Jaw and ear pain frequently occur together because of their close physical proximity and shared nerves that carry pain messages. Many conditions can cause jaw and ear pain on the right or left side.
Some of these ailments directly involve one or both of these structures and others refer pain to the jaw and ear. Because the severity of the pain does not necessarily reflect the seriousness of the underlying cause, see your doctor if you experience even mild pain in your jaw and ear.
An infection in your ear canal (otitis externa) or middle ear (otitis media) can cause pain in both your ear and jaw. Other possible symptoms include a sense of fullness or blockage of the ear, reduced hearing on the affected side and drainage from the ear — especially with ear canal infections. Fever occurs frequently in children with a middle ear infection but uncommonly in adults.
Joint and Muscle Disorders
One-sided jaw and ear pain often signals a problem with the jaw joint (the temporomandibular joint) and/or the muscles involved in jaw movement. These conditions, known collectively as temporomandibular joint and muscle disorders or TMJDs, affect 5% to 12% of adults according to the National Institute of Dental and Craniofacial Research.
In addition to jaw and ear pain, possible symptoms of a TMJD include tenderness in the affected area, clicking or popping of the jaw with chewing, difficulty opening the mouth widely, jaw muscle tightness, and headaches.
If your ear examination reveals no abnormalities and your jaw joint is functioning well, dental problems involving your rear teeth on the affected side might be the source of your pain.
Possible culprits include tooth decay extending into the root system, or a tooth abscess (a pocket of infection). In addition to pain, possible symptoms include tooth sensitivity, increased pain with chewing, and swelling and/or redness of the involved area.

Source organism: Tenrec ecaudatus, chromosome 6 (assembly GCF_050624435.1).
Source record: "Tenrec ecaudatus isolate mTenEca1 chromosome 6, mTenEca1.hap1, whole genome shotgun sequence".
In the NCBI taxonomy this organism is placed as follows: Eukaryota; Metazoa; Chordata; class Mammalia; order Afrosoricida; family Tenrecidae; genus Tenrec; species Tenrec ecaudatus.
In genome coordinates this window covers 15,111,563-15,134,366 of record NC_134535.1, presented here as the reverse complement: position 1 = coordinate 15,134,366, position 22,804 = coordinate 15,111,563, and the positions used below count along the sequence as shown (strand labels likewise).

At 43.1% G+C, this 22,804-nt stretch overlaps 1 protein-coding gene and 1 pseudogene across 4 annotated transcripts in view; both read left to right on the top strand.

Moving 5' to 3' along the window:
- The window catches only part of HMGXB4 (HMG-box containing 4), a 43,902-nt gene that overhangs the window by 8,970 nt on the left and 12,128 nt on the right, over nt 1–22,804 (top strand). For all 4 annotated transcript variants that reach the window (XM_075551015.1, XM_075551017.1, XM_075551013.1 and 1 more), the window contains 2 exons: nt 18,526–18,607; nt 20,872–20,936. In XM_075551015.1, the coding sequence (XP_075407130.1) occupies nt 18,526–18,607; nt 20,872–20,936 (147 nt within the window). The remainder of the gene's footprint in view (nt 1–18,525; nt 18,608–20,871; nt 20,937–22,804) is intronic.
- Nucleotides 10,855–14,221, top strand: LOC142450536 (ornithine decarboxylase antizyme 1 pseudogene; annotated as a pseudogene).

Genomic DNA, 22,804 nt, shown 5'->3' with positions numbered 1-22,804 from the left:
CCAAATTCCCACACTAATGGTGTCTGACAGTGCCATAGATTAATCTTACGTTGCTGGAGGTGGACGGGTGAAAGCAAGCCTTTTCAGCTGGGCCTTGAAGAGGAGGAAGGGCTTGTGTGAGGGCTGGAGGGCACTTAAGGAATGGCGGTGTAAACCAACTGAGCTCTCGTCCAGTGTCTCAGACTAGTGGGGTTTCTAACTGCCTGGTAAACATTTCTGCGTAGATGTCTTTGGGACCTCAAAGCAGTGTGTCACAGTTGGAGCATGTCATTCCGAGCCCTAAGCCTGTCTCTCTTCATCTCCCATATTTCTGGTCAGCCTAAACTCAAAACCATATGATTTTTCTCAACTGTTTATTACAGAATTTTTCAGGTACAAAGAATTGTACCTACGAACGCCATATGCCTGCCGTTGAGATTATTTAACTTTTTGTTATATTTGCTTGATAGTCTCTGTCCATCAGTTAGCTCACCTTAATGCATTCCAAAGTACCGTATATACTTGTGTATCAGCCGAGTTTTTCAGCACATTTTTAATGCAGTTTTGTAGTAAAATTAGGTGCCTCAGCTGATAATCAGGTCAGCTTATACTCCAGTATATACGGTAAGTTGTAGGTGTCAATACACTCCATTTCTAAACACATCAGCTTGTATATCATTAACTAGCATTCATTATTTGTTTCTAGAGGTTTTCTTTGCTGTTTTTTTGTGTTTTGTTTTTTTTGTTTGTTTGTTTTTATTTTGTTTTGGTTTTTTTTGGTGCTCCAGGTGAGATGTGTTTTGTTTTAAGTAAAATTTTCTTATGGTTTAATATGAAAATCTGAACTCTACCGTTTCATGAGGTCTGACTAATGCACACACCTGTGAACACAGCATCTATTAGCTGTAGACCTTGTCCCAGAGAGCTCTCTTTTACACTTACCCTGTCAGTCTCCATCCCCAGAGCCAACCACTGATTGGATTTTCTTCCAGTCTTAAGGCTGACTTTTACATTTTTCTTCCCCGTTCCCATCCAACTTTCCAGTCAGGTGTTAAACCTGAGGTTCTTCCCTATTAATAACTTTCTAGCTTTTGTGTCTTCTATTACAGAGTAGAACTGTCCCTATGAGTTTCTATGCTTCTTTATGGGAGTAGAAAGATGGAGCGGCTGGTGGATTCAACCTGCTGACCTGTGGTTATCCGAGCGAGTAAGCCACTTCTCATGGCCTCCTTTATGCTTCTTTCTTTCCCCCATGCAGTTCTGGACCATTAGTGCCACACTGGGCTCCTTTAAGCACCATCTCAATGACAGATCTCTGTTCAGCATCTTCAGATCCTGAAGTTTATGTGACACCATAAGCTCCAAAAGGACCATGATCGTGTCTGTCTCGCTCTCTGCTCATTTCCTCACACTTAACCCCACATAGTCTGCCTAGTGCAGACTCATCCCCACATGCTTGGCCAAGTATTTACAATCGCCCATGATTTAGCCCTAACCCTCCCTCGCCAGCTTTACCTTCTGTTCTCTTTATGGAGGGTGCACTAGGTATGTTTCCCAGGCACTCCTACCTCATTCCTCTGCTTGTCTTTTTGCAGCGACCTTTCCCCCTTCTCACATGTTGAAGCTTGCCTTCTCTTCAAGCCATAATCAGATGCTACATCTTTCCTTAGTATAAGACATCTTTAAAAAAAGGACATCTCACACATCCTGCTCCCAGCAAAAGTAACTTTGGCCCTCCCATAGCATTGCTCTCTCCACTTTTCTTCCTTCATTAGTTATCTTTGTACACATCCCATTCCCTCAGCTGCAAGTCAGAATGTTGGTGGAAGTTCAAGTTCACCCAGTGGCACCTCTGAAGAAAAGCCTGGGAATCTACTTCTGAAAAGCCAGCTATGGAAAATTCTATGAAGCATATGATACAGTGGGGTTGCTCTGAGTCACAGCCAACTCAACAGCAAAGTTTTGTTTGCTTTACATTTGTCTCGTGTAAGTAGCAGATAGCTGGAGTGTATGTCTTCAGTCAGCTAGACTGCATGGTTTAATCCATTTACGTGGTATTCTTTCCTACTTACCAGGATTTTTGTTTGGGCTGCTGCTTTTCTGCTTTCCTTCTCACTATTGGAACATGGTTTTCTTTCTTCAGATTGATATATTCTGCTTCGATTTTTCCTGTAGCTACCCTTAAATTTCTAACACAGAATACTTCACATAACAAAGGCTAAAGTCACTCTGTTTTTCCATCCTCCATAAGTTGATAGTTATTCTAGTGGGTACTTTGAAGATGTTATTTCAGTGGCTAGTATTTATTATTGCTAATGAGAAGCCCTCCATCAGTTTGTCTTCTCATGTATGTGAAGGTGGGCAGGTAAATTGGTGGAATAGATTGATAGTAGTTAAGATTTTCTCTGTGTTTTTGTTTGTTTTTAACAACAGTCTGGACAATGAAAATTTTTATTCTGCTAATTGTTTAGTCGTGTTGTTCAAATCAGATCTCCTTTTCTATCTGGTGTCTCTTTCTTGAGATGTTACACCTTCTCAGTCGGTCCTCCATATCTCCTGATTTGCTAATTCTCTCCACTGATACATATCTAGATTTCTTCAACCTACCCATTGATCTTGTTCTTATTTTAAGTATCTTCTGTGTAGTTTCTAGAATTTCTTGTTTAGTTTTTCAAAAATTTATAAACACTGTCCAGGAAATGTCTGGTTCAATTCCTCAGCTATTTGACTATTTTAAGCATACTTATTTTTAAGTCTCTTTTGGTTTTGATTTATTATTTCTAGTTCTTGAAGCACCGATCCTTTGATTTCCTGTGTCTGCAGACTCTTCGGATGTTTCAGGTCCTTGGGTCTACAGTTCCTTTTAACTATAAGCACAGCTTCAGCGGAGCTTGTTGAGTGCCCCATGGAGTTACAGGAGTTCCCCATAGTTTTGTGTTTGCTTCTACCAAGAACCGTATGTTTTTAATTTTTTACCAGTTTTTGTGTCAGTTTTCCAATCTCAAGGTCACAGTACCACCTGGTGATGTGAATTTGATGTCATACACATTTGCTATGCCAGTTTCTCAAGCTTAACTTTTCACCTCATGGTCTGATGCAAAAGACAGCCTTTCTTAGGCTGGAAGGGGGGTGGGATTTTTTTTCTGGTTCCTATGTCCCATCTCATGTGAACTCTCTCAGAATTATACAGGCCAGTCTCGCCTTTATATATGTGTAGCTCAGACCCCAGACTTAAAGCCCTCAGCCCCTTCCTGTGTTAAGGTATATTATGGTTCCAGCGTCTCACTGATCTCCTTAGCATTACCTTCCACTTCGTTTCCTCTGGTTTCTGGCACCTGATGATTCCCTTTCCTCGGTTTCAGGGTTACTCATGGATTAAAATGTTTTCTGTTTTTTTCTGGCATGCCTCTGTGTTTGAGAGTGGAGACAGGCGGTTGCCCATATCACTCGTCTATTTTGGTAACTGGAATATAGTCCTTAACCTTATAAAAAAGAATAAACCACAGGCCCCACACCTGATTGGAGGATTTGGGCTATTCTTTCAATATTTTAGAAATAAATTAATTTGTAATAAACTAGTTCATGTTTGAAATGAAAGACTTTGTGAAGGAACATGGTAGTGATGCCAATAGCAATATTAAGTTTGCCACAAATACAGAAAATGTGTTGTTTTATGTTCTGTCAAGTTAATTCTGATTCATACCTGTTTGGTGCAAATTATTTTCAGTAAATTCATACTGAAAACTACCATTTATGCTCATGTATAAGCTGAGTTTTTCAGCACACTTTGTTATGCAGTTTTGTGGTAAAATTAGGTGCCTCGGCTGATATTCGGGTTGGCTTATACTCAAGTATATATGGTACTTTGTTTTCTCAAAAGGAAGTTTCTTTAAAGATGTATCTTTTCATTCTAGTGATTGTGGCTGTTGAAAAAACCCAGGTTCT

Although uncommon, an ear, dental or sinus infection can spread to nearby bones (osteomyelitis) causing moderate to severe jaw and ear pain. A tramatic injury to the face is another potential route of infection. Other possible signs and symptoms include fever, chills, localized swelling and tenderness, fatigue and possibly weight loss.
Salivary Gland Disorders
Your salivary glands produce spit (saliva). The largest of these glands, the parotids, sit in front of your ears. Inflammation of one or both of these glands (parotitis) characteristically causes pain in the jaw and ear area.
A noncancerous or cancerous tumor in the jaw and ear area represents an uncommon but important cause of pain in this region. Other possible symptoms with an ear tumor include hearing loss, ringing in the ear (tinnitus) and/or a spinning sensation (vertigo). With a jaw tumor, accompanying symptoms might include a lump on the face or in the mouth, and tooth loosening or movement.
With referred pain, a condition affecting one area of the body causes pain perceived in another area because the brain mislocates the source. As strange as that sounds, referred pain is actually quite common. A wide range of conditions can lead to referred pain felt in your jaw and ear, including:
Warning Signs and Symptoms
It's important to see your doctor if you experience jaw and ear pain. Call your healthcare provider right away if you experience any warning signs or symptoms, including:
- Swelling or a new lump on your face or in your mouth
- Rash or redness involving the painful area
- Drainage from your ear
- Sudden hearing loss, vertigo or ringing in your ears
- Nervous system symptoms such as drooping of the face, numbness or tingling, or vision changes
- Merck Manual Professional Version: Otic Tumors
- Merck Manual Professional Version: Jaw Tumors
- American Family Physician: Acute Otitis Externa: An Update
- National Institute of Dental and Craniofacial Research: Prevalence of TMJD and its Signs and Symptoms
- National Institute of Dental and Craniofacial Research: TMJ (Temporomandibular Joint and Muscle Disorders)
- Acta Oto-Laryngologica: Osteomyelitis in the Head and Neck
- ENT Today: ‘Doctor, My Ear Hurts’: Diagnosing Referred Otalgia
- Australian Family Physician: Otalgia
- American Family Physician: Ear Pain: Diagnosing Common and Uncommon Causes
- International Journal of Clinical Practice: Referred Otalgia: A Structured Approach to Diagnosis and Treatment